WASHINGTON -- Lockheed Martin will forfeit all profits associated with a U.S. government weather satellite that was severely damaged in a mishap that NASA attributed to a lack of procedural discipline throughout the company's Sunnyvale, Calif., manufacturing facility.

Under an agreement with NASA and the U.S. National Oceanic and Atmospheric Administration (NOAA), Lockheed Martin will help cover the cost of repairing the NOAA N-Prime satellite out of the profits it had earned, or was to earn, on the program. The government will foot the rest of the $135 million repair bill, according to NASA spokesman Dave Steitz. NASA buys and launches weather satellites for NOAA.

Steitz and Lockheed Martin Space Systems spokesman Buddy Nelson declined to quantify the company's profit on the satellite, which is valued at $233 million. But the company took a $30 million charge against its 2003 third quarter earnings related to the factory-floor accident.

The NOAA N-Prime satellite was damaged in September 2003 when it fell nearly a meter onto a concrete floor at Lockheed Martin's Sunnyvale plant. The physical cause of the accident was 24 missing bolts needed to secure the spacecraft to a device called the turn-over cart, which is used to rotate satellites from a vertical to horizontal position.

NOAA N-Prime is the last satellite in NOAA's Polar-orbiting Operational Environmental Satellite program, which has provided weather and climate information to U.S. government agencies for decades. Lockheed Martin and its legacy companies have built all of the satellites under that civilian program. NOAA and the U.S. Department of Defense are collaborating on the replacement system, dubbed the National Polar-orbiting Operational Environmental Satellite System, which is slated to begin launching around the end of the decade. Most of the damage to NOAA N-Prime was sustained by the spacecraft chassis, but two of its six instruments will have to be rebuilt or replaced, Steitz said. Those instruments are the high resolution infrared radiation sounder and the solar backscatter ultraviolet radiometer, he said.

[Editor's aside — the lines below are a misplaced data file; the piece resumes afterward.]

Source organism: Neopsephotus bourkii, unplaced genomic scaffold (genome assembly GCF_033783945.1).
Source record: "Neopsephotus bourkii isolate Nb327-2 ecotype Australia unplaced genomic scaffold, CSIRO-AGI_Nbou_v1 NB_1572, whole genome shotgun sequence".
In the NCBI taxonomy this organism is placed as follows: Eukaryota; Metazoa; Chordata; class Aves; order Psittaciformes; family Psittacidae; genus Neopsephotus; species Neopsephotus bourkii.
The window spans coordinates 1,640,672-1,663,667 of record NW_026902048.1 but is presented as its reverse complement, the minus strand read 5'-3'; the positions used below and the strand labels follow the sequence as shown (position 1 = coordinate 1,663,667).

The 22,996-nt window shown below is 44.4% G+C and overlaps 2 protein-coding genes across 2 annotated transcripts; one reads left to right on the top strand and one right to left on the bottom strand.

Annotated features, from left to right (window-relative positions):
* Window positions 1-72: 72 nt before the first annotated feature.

At least 15 percent of the platform components will have to be replaced, Nelson said. The company is testing some other components that were on the spacecraft at the time of the accident to see if they can still be used or repaired, he said.

"Lockheed Martin has voluntarily contributed to the rebuild effort all profit previously earned and paid on the contract," Nelson said. "The company will undertake the completion of the N-Prime satellite bus on a cost-only basis, forgoing all profits that otherwise might have accrued to Lockheed Martin for this spacecraft bus." NOAA N-Prime now is scheduled to launch in December 2007 or January 2008. Before the accident, plans called for launching the satellite in 2008.

NASA, which probed the mishap, said Lockheed Martin personnel failed to follow proper procedures in handling the spacecraft. The "NOAA N-Prime Mishap Investigation: Final Report," released Oct. 4, also cited ineffective government oversight as a contributing factor. The "operations team's lack of discipline in following procedures evolved from complacent attitudes toward routine spacecraft handling, poor communication and coordination among operations team, and poorly written or modified procedures," the report said. "It is apparent to the [investigation board] that complacency impaired the team directly performing the operation and those providing supervision or oversight to this team."

The report concluded that the procedural problems were pervasive across the Sunnyvale facility. "Many of the findings uncovered in this mishap investigation are not specific to this mishap but are systemic in nature," the report said.

Lockheed Martin has instituted stricter safety measures across all of its satellite manufacturing programs to prevent a similar mishap, Nelson said. "The evidence of our success is that our NASA and NOAA customers have asked us to rebuild the NOAA N-Prime satellite," he said.

NASA and NOAA also have established improved oversight of Lockheed Martin, according to Steitz and John Leslie, a NOAA spokesman. "We are bumping up our oversight of Lockheed Martin programs at this facility," Steitz said. "We will be looking at projects across the board."

The only NASA-related satellites at the Sunnyvale facility are NOAA N-Prime and its sister satellite, NOAA-N, Steitz said. The facility has other work including several Department of Defense programs and integration and testing of commercial satellites manufactured at Lockheed Martin's Newtown, Pa., facility.

NASA is satisfied with the efforts Lockheed Martin has made thus far, Steitz said. "We don't think this will have an effect on future bids," he said. "Our corporate partner has responded completely to the report."